Citing the resulting healthcare management crisis at Guam Memorial Hospital under the Calvo Tenorio Administration, Democratic contenders Sen. Frank B. Aguon, Jr. (D) and former senator Lou Leon Guerrero fixed attention on how to shore up resources and fix GMH once and for all. Asked about privatization in general and management of the ailing hospital in particular, each candidate presented ready answers.

“Excellent question, and it’s also the issue of the day, especially in light of the loss of accreditation, and then the possible loss of Medicaid and Medicare funding with CMS [Centers for Medicare and Medicaid Services], come October of this year,” Aguon said. “Just coming up with solutions when we take office in January, one of the comments that I’ve shared with the governor and have encouraged him to consider is immediately transition the board, assign or select board members who are knowledgeable on management and policymaking, so that, in fact, they can take a new look at GMH.”

Leon Guerrero is a former nurse, former board trustee for the Guam Memorial Hospital Authority, former senator, and current president, chair, and CEO of the Bank of Guam. She has taken a leave of absence from the bank to run for governor. Leon Guerrero has been publicly urging Gov. Calvo to declare a state of emergency at the hospital since it was learned in recent months that its accreditation and Medicare and Medicaid funding were threatened. After the Joint Commission yanked GMH’s accreditation in mid-July, largely due to management issues, last week Calvo said he would declare a state of emergency if that became the most prudent means of getting the hospital the resources it needs.

By authority of the island’s Organic Act, such a declaration would allow the governor to spend as much as $250,000 per month on emergency needs, but Calvo also said last week that $250,000 per month is not going to cover a hospital shortfall that regularly ranges in the tens of millions of dollars. The hemorrhaging at the hospital is one of the chief reasons that on July 13, Calvo vetoed Bill 262-34, a piece of legislation authored by Sen. Michael San Nicholas that sought to repeal a two percent sales tax designed to help pay down hospital and public education costs, as well as general fund obligations. Lawmakers overrode the governor’s veto early the following week and now the new tax won’t take effect, as previously scheduled, on October 1. Among the eleven senators who voted for the repeal and the override there is a common belief that outstanding taxes in the tens of millions of dollars or more should be aggressively collected by the Dept. of Revenue and Taxation before the general public is forced to pay yet another tax.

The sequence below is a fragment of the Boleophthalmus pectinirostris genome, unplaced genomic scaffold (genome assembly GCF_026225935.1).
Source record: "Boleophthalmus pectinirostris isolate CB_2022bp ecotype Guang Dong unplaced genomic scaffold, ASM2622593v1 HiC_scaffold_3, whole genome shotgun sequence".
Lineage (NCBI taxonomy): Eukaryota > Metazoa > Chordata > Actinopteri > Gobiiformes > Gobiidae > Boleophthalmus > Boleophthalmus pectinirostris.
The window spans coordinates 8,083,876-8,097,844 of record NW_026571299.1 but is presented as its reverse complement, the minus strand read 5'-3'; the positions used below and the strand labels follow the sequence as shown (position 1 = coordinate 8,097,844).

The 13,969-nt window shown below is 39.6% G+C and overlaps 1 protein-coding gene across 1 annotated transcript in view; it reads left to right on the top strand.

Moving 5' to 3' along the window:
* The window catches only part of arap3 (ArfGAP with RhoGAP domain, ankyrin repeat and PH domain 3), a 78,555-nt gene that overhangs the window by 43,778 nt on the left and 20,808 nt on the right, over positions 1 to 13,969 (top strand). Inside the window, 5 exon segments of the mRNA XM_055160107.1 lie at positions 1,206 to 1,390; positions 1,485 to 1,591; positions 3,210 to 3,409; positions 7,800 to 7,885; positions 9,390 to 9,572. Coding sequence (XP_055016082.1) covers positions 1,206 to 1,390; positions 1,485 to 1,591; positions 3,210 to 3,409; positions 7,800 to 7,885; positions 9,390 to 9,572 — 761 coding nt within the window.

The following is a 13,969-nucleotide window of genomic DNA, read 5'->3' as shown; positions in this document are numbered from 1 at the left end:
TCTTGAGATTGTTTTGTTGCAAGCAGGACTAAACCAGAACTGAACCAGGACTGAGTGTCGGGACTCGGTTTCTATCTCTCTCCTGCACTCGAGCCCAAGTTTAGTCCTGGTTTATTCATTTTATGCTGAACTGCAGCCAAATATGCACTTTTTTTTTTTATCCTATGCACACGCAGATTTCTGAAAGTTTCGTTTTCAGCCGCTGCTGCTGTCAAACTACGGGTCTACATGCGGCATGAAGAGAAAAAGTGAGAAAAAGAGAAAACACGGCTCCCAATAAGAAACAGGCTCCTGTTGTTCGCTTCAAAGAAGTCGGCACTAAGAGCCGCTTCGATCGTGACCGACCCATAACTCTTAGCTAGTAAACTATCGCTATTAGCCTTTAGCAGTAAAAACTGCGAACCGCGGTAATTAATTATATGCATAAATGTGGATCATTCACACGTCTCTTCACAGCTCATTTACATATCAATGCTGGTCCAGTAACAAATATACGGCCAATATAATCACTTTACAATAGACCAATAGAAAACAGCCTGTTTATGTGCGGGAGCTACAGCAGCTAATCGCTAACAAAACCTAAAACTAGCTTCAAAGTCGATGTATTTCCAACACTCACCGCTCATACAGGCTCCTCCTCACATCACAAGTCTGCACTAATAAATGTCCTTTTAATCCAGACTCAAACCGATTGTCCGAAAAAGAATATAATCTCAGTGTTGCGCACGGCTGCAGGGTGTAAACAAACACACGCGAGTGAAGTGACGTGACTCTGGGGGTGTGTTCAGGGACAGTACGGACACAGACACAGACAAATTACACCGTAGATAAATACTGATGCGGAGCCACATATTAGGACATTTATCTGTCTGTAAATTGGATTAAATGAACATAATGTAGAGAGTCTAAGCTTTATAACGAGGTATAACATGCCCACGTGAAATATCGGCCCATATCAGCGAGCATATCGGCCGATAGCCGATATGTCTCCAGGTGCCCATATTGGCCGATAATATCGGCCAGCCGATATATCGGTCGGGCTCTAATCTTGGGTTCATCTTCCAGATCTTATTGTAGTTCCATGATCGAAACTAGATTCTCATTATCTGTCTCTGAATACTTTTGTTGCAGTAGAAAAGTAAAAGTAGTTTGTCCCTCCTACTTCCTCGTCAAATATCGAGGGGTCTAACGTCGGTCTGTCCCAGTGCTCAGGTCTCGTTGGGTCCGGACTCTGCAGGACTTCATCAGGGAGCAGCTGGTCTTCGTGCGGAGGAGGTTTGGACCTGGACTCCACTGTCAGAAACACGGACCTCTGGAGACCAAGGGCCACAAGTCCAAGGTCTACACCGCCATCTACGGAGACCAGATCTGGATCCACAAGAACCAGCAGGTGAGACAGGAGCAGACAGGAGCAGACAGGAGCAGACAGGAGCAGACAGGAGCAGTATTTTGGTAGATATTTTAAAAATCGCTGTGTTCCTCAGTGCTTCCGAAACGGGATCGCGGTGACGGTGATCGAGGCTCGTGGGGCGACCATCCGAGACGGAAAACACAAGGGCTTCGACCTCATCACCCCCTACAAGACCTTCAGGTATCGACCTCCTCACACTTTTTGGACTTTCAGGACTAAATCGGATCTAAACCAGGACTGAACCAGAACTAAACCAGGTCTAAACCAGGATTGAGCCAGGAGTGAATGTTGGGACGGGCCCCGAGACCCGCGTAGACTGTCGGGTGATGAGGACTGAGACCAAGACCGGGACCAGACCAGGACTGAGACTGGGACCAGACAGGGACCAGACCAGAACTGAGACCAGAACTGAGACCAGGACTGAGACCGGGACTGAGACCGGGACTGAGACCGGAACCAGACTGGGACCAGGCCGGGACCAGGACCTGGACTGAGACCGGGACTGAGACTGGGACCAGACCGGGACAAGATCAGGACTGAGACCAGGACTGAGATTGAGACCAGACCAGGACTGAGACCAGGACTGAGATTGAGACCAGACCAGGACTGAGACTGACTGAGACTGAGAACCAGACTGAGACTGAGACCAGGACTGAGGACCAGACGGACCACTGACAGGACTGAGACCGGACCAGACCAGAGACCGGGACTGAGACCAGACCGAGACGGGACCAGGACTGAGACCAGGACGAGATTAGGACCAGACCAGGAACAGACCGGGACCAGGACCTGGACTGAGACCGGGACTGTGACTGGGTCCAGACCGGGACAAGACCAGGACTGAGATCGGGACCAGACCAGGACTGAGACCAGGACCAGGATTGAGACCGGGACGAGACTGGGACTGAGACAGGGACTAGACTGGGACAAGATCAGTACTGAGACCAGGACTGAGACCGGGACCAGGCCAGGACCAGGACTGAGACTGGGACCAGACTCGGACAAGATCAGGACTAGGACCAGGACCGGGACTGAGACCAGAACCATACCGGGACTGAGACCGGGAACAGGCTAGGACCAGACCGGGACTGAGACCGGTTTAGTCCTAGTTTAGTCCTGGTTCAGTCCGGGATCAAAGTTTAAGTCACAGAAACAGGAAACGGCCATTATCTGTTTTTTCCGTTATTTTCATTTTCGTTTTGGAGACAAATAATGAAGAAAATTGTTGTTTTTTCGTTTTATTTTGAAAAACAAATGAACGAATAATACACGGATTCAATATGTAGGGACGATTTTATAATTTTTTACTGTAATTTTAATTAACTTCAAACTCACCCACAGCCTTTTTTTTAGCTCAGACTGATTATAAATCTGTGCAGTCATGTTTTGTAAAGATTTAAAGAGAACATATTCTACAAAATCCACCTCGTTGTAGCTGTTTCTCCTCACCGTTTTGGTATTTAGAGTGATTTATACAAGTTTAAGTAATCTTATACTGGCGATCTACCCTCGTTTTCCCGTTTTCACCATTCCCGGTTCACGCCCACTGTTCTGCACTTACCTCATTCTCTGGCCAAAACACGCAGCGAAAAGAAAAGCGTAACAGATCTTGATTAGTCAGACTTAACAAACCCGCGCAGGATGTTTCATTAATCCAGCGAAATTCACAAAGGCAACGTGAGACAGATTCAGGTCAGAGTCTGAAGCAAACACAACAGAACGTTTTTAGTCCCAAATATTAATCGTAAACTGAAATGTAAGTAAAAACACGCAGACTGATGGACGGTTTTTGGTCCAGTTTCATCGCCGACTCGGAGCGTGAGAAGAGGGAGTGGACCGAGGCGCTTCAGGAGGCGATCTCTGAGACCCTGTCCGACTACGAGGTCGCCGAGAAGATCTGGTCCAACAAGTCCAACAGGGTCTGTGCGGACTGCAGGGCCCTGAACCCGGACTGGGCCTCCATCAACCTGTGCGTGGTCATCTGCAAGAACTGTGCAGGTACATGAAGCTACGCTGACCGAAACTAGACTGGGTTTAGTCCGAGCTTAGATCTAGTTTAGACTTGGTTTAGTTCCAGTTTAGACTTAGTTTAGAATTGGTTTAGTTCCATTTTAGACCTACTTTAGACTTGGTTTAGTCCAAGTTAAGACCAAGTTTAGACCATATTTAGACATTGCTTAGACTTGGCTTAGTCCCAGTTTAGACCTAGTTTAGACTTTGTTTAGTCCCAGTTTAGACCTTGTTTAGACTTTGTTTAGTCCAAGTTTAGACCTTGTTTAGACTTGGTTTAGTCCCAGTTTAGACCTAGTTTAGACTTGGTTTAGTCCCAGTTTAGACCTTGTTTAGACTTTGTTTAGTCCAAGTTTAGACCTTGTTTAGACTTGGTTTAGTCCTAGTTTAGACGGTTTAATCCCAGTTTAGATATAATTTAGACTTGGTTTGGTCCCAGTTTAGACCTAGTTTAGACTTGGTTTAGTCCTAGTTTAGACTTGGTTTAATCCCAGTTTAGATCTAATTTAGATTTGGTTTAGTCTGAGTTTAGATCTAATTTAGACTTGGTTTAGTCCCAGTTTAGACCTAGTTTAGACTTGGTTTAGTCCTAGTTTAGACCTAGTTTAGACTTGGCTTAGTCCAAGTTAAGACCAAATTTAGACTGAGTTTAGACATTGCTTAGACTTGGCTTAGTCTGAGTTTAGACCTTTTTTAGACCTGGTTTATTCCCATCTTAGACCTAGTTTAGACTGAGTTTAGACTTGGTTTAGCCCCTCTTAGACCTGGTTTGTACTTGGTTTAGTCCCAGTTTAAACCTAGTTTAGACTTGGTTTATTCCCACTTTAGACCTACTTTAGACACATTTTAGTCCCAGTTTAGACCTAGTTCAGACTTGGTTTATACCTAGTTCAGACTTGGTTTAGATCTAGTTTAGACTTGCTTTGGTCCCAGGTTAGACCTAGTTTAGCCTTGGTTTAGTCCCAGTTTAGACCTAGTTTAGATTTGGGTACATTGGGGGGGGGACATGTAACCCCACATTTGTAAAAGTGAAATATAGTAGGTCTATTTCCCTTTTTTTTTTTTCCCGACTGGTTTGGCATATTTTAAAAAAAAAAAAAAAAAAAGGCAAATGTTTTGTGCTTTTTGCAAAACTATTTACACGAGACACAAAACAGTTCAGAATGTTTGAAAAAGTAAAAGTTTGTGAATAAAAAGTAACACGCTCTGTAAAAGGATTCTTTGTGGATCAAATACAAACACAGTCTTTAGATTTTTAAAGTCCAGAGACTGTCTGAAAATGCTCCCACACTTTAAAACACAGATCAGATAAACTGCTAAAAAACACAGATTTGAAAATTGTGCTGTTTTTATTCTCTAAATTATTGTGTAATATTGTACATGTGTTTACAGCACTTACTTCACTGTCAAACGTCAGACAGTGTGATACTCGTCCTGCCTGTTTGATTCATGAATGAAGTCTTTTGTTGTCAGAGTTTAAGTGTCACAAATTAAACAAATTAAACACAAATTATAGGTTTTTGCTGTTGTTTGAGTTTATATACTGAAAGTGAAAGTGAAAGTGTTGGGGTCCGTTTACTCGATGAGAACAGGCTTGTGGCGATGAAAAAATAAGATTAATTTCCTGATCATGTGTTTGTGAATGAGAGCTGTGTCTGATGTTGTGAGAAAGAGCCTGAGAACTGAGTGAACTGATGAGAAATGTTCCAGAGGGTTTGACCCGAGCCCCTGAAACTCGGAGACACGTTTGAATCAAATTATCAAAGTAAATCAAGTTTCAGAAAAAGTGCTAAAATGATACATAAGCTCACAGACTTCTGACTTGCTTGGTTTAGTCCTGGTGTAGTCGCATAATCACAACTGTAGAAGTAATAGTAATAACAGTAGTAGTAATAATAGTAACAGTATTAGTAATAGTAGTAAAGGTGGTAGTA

“What I want to do at the hospital is this: I want to partner with very well renowned hospital healthcare industry,” Leon Guerrero said.  “The UC [Davis Hospital] in California, Stanford [Hospital] in California—these people are willing to come out and do some privatization and partnership,” Leon Guerrero said. “What I would do is I would take the business assets of the hospital, I would privatize the business aspects of the hospital, and I would give it to somebody that can run it, can operate it, and make a profit out of it. I would say, ‘here’s the business assets, here’s the operations, you own it.’ But what I would do is I would have them lease the facility back to the government, and what I’m going to do with that money is I’m going to use it to provide indigent care in the hospital.”

Whether entrepreneurial voters prefer experience, innovation, or some combination of the two, they have plenty of choices for governor leading up to the primary election a month from now.